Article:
January 30, 1963—Secretary of DHEW Anthony J. Celebrezze approves the establishment of the NICHD, with a provision that the Center for Research in Child Health and the Center for Research in Aging (established in 1956) be transferred from the Division of General Medical Sciences to the new Institute.
May 1963—The Surgeon General appoints members of the National Advisory Child Health and Human Development (NACHHD) Council.
November 14, 1963—The NICHD holds the first meeting of the NACHHD Council.
December 1965—A major NICHD reorganization, approved by the Surgeon General, emphasizes four program areas: reproduction, growth and development, aging, and mental retardation.
April 1967—A second reorganization of the NICHD, approved by the Surgeon General, acknowledges the Institute's intramural research programs by separating responsibility for intramural and extramural research and creating seven intramural laboratories. The reorganization brings the NICHD administrative structure into line with that of other NIH Institutes.
August 9, 1968—The DHEW Secretary establishes the Center for Population Research within the NICHD. The Center is responsible for contract and grant programs in population and reproduction research and is designated by the president as the federal agency primarily responsible for population research and training.
1970—The NICHD's Epidemiology and Biometry Branch, created during the Institute's second reorganization in 1967, becomes the Epidemiology and Biometry Research Program. The change allows the Program to conduct epidemiologic, behavioral, and biometric studies relating to reproductive, maternal, and child health.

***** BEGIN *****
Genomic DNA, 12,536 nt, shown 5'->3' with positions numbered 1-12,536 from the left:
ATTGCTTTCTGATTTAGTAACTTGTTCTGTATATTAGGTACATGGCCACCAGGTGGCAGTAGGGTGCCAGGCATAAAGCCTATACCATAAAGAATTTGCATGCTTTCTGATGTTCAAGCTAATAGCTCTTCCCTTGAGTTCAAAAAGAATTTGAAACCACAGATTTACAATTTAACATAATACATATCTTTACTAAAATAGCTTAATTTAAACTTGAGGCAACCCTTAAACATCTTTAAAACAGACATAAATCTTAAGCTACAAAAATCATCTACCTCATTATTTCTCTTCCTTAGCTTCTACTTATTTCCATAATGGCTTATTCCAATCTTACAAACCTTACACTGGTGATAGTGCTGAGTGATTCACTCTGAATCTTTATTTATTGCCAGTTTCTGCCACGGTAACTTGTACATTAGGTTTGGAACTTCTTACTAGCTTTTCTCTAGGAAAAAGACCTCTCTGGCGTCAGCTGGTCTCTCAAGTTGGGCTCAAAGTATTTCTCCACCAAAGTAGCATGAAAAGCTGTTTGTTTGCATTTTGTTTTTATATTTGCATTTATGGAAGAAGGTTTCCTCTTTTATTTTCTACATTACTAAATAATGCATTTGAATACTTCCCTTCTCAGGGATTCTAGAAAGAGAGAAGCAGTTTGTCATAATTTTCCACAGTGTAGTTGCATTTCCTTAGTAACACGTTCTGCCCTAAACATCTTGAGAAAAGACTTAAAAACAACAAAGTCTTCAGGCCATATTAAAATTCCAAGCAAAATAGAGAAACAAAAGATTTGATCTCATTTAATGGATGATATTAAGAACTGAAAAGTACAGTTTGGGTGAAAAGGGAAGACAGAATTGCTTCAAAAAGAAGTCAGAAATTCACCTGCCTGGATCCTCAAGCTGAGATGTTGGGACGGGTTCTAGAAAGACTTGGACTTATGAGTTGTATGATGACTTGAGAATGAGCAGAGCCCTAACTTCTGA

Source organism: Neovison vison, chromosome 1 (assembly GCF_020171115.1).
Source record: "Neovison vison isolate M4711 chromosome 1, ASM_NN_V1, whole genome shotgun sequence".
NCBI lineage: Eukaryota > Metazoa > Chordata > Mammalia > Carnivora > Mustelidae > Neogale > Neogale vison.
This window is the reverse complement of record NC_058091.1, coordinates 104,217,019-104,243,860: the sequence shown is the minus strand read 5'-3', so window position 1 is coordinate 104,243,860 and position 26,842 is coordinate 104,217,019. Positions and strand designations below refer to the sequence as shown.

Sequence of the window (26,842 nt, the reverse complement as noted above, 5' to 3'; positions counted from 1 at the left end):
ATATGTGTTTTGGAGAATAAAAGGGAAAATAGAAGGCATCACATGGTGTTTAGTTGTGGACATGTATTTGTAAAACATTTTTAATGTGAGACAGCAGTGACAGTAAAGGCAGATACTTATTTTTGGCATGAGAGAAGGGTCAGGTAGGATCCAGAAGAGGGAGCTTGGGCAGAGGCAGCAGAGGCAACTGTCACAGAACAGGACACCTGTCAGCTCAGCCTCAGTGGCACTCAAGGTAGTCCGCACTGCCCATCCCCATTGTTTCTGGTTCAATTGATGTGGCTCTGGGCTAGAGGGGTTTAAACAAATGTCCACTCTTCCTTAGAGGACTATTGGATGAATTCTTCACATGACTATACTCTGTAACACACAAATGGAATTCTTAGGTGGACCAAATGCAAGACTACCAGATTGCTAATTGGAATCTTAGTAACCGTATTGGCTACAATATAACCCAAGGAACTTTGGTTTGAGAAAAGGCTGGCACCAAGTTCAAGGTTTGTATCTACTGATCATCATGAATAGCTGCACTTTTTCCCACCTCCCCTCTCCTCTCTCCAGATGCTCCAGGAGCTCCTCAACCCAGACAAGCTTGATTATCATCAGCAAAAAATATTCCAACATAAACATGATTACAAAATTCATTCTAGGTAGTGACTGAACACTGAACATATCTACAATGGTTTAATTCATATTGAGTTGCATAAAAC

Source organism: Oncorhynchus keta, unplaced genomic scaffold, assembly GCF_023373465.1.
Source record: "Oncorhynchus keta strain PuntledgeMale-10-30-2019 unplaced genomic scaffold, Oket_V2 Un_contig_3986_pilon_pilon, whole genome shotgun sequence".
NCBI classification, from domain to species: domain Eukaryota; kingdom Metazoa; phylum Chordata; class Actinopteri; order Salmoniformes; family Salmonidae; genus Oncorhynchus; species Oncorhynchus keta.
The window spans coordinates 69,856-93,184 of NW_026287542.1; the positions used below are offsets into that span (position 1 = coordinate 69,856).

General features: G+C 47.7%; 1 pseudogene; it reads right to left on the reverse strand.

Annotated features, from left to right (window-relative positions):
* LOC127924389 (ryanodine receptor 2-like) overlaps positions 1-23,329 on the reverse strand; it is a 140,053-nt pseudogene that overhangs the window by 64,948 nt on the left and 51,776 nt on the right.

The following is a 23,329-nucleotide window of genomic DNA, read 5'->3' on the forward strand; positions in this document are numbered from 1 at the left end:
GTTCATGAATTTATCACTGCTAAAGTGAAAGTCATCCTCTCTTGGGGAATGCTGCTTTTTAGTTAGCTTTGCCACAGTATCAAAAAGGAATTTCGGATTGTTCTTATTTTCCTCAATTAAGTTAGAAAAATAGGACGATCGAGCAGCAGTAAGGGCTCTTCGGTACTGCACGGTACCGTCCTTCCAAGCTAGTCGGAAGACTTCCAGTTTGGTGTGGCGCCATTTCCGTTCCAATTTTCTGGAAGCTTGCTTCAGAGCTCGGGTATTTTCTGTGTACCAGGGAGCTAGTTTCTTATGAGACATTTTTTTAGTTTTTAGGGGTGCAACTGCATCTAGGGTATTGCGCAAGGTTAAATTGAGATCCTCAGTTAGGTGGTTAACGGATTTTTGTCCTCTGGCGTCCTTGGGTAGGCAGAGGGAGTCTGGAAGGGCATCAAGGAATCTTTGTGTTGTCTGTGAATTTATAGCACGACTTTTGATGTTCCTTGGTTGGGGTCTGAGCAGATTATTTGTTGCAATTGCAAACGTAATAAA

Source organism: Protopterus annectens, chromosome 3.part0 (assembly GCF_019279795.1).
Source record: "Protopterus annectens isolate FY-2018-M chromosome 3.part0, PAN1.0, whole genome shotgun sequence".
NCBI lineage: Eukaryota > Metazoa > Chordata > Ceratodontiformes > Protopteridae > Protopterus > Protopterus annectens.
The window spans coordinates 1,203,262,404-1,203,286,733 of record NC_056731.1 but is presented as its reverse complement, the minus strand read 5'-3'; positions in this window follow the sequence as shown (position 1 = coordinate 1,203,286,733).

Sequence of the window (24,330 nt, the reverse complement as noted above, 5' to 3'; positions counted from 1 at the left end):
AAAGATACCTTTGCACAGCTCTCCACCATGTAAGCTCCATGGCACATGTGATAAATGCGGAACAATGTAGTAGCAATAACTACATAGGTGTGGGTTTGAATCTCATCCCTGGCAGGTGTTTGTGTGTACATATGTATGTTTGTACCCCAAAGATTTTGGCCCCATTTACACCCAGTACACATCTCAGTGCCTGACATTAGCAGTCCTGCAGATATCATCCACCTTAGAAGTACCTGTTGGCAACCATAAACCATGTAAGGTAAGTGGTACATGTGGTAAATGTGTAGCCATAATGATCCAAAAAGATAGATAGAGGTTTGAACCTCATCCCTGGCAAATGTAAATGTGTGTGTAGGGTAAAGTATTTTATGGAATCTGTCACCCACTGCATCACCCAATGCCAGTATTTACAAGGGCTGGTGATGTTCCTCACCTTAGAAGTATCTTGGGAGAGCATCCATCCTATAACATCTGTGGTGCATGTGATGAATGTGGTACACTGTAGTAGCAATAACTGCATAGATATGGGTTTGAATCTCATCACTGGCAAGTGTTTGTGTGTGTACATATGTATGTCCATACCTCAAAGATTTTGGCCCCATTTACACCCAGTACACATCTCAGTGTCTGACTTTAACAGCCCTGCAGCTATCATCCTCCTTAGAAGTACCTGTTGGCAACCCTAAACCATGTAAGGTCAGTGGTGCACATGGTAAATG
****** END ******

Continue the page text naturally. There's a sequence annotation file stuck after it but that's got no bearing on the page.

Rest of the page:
May 27, 1975—The federal government establishes the Center for Research for Mothers and Children within the NICHD as the focal point for research and research training on the special health problems of mothers and children. The Center also has responsibility for increasing knowledge about pregnancy, infancy, childhood, adolescence, and adulthood, and for administering grant and contract programs related to these areas.
June 30, 1975—The Adult Development and Aging Branch and the Gerontology Research Center, with their programs for support and conduct of research in the field of aging, are transferred from the NICHD to the newly established National Institute on Aging (NIA).
1978—NICHD intramural researchers become the first to successfully clone a mammalian gene, a critical first step in obtaining large amounts of medically important proteins.
December 1983—NICHD grantees Ralph Brinster and Richard Palmiter become the first to transplant human genes into animals. Their accomplishment, transplanting the gene for human growth hormone into mice, provides an important new means to study the function of human genes, as well as the foundation of the new biotechnology industry.
1985—The NICHD forms research networks of Neonatal Intensive Care Units and Maternal-Fetal Medicine Units. The networks, which perform large clinical trials, provide the Institute with a faster, more effective system of evaluating neonatal intensive care and maternal-fetal treatments.
December 1989—The NICHD announces the establishment of the country's first research centers that combine the biomedical and behavioral sciences to focus specifically on learning disabilities.
September 1990—The Institute begins a congressionally initiated national program of Child Health Research Centers. The goal is to expedite the application of findings from basic research to the care of sick children.
November 16, 1990—Congress establishes the National Center for Medical Rehabilitation Research within the NICHD to conduct and support programs for the rehabilitation, health, and well being of individuals with physical disabilities.
1991—The NICHD expands its Epidemiology and Biometry Research Program to create the Division of Epidemiology, Statistics, and Prevention Research, part of its intramural research component. The Division's portfolio includes research in the fields of reproduction and maternal and child health.
1994—The NICHD launches the Back to Sleep campaign, a program designed to teach parents and caregivers the importance of putting babies on their backs to sleep, to help reduce the risk of sudden infant death syndrome (SIDS).